UCLA

All the Right Moves

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By Wendy Soderburg '82, Photos by Frank Ockenfels III

Published Apr 1, 2008 9:00 AM




Back in Blue and Gold

When Karl Dorrell '87 was fired on Dec. 3 after five seasons as UCLA's head football coach, Neuheisel called his friend and former teammate to commiserate. "I was saddened, obviously, when the news came out that Karl had been let go," he says. "For Karl to get this chance [to coach at UCLA] was very exciting for me. And he did a lot of wonderful things. Unfortunately, they don't all show up on the scoreboard."

And when Neuheisel was offered a chance to replace Dorrell, Susan Neuheisel '88 was the first in the family to hear the good news from her husband, who called from his office at the Baltimore Ravens' facility. She recalls the conversation: "Rick said, 'Are you ready to do this again?' And I asked, 'Did you get it?'

"He said, 'We're going back home.'"

Neuheisel and Susan have three sons who have inherited their dad's love of sports. Jerry, 15, is a high school freshman who also happens to be a quarterback. ("Hard not to be!" he says, laughing.) He says he and Jack, 13, were relieved when their father was finally named UCLA's head football coach.

"For Joe, because he's younger (11) and doesn't remember everything, it's not as emotional," Jack explains. "But Jerry and I, we understand. We're really happy for our dad to get back into college football, because we know that's his favorite thing to do."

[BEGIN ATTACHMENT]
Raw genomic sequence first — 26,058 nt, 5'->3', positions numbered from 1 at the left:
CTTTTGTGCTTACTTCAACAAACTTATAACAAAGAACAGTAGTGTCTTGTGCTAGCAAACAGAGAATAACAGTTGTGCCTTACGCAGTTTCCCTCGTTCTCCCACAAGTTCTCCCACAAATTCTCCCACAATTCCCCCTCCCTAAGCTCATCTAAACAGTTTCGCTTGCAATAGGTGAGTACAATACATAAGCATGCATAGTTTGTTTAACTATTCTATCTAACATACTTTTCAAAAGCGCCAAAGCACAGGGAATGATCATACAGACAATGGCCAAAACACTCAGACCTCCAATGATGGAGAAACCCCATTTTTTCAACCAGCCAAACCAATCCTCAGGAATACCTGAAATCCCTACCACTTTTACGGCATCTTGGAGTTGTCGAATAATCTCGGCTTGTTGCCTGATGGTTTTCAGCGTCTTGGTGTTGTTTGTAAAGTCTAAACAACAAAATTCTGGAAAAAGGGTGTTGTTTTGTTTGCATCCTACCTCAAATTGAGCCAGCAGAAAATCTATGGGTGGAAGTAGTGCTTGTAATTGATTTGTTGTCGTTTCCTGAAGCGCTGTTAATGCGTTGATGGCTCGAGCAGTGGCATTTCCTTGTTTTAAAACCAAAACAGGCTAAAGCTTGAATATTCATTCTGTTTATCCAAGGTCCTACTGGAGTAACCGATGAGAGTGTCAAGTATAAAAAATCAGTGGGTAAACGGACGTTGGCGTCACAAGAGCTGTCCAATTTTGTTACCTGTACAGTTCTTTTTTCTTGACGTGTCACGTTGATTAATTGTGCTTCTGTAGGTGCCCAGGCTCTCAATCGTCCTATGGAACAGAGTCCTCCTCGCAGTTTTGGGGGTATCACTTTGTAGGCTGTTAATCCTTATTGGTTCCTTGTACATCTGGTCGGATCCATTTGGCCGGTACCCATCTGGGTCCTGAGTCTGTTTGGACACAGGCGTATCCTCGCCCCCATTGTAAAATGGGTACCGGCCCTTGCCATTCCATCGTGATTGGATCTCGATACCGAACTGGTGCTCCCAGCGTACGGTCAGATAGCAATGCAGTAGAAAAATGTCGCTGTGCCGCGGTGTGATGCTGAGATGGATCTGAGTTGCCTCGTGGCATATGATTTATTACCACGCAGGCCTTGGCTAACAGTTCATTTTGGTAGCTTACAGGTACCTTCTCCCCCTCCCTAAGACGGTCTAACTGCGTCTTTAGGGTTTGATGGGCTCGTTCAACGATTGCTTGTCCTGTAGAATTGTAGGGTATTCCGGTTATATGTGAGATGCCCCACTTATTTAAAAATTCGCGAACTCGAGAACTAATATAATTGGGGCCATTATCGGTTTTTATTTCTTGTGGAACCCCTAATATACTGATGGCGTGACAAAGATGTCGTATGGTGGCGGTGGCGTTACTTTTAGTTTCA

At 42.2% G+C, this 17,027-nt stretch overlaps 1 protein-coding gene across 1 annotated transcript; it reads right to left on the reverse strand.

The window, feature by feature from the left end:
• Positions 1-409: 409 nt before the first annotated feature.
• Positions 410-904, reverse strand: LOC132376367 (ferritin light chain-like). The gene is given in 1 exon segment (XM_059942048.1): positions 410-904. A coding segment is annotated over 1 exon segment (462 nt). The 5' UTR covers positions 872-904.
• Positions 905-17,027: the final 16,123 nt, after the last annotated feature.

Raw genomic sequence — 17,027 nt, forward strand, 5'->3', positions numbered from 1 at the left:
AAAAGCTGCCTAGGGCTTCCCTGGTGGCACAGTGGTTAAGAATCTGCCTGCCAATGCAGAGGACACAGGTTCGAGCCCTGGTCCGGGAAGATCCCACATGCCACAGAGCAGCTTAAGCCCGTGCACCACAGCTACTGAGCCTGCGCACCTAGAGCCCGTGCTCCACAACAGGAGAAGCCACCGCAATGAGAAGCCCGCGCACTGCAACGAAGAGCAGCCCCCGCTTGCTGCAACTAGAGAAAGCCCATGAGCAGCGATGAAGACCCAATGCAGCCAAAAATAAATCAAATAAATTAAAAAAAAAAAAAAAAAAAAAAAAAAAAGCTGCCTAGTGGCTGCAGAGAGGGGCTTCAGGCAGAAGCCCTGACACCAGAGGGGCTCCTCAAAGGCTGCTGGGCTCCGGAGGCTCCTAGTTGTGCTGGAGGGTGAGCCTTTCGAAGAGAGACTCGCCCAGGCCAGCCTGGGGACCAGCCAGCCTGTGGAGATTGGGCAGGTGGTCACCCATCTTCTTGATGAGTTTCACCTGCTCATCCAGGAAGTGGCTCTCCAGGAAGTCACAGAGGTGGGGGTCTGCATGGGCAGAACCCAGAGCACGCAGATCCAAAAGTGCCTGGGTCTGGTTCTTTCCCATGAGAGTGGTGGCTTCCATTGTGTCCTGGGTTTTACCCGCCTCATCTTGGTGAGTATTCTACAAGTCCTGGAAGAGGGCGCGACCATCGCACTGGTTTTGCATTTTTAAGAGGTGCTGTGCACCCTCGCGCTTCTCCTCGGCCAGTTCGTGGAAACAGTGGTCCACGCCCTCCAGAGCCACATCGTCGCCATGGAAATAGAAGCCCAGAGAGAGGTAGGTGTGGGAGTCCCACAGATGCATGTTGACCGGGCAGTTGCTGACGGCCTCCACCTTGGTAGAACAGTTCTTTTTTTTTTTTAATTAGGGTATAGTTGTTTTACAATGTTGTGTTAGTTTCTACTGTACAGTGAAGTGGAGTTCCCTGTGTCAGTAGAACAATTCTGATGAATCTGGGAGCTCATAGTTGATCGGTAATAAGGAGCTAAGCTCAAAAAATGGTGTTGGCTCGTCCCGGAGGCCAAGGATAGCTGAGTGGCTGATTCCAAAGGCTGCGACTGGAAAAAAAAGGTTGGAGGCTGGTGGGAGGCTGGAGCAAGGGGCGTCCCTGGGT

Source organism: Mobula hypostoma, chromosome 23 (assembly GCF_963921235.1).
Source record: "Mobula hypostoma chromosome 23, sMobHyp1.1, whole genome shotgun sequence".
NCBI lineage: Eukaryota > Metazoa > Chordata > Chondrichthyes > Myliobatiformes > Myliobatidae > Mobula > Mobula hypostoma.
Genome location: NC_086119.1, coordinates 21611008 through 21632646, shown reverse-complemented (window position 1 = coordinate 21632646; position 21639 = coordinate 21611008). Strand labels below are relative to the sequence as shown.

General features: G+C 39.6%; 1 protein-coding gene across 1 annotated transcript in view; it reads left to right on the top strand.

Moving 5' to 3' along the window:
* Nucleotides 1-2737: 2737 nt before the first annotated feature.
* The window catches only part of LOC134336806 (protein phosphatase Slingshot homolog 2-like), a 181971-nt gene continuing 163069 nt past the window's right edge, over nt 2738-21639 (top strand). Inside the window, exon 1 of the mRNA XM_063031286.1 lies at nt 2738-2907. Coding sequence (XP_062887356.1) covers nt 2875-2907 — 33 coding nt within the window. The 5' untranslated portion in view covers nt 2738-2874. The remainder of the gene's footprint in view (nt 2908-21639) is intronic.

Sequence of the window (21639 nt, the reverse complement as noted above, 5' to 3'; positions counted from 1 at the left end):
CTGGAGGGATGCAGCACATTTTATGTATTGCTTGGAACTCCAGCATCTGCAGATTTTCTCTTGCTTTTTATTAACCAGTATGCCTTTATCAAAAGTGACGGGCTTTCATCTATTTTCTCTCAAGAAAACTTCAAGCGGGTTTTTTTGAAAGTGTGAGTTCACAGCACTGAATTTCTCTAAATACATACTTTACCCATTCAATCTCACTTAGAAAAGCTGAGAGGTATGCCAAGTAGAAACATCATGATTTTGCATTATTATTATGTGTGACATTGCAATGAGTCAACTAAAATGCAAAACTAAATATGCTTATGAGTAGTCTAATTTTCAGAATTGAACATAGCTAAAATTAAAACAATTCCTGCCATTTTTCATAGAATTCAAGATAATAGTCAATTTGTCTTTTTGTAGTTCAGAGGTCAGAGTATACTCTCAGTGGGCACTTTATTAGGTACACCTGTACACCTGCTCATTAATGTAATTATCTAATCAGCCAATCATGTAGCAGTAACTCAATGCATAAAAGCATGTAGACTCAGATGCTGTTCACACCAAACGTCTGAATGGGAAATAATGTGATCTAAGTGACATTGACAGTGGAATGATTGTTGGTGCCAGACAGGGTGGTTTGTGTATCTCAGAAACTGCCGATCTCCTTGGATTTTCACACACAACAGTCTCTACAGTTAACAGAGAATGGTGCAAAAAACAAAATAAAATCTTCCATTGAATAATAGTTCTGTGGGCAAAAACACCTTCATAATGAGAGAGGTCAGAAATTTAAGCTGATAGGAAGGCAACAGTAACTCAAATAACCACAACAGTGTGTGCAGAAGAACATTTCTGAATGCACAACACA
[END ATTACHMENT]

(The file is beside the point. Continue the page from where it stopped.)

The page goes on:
Neuheisel is well aware of what's expected of him, and he is fine with it. He's never been a part of UCLA, he says, when expectations weren't high — and that goes back to his days as a freshman walk-on in 1979.

"That's part of what makes UCLA special," he says. "You come here expecting to play for the big prize. And if you don't, it's a disappointment."

The new coach believes that UCLA's immediate goal should be the conference championship, because if UCLA beats a strong USC team for the Pac-10 crown, then the Bruins will be in the hunt for the national championship as well. And while he's not equating the Rose Bowl with a national title, Neuheisel nonetheless defends the bowl's prestige.

"Having played and coached in a Rose Bowl, there's nothing better," he says. "In my first team meeting with our guys, I described for them what that day would be like. ... I went into great detail, and it was easy to do because I've lived it. I was that kid who came out of the tunnel and didn't feel my feet hitting the ground as I ran to the sidelines. All of us who grow up dreaming of playing college football dream of playing in a game like that. So it's never going to be a disappointment to play in the Rose Bowl. It would be an honor. We've got to work hard to get that chance."

He adds, "This is going to sound corny, but when you walk down Bruin Walk, you go by the John Wooden Center. How did he get his name on that building? He came here, just like I got this chance, to be the coach. And he did it so well he's going to be remembered forever. And you can keep walking and reading the names: Arthur Ashe Student Health and Wellness Center, Jackie Robinson Stadium, Ralph Bunche Hall. ... And now to be given the chance to add more honor and glory to this place that's already so full of honor and glory, well, I've gotta take my swings at that."

Rick Neuheisel, who always wanted to be the head football coach at UCLA and finally got his shot, smiles and finishes with a quote from another Coach: "As John Wooden says, 'Be quick, but don't hurry.'"

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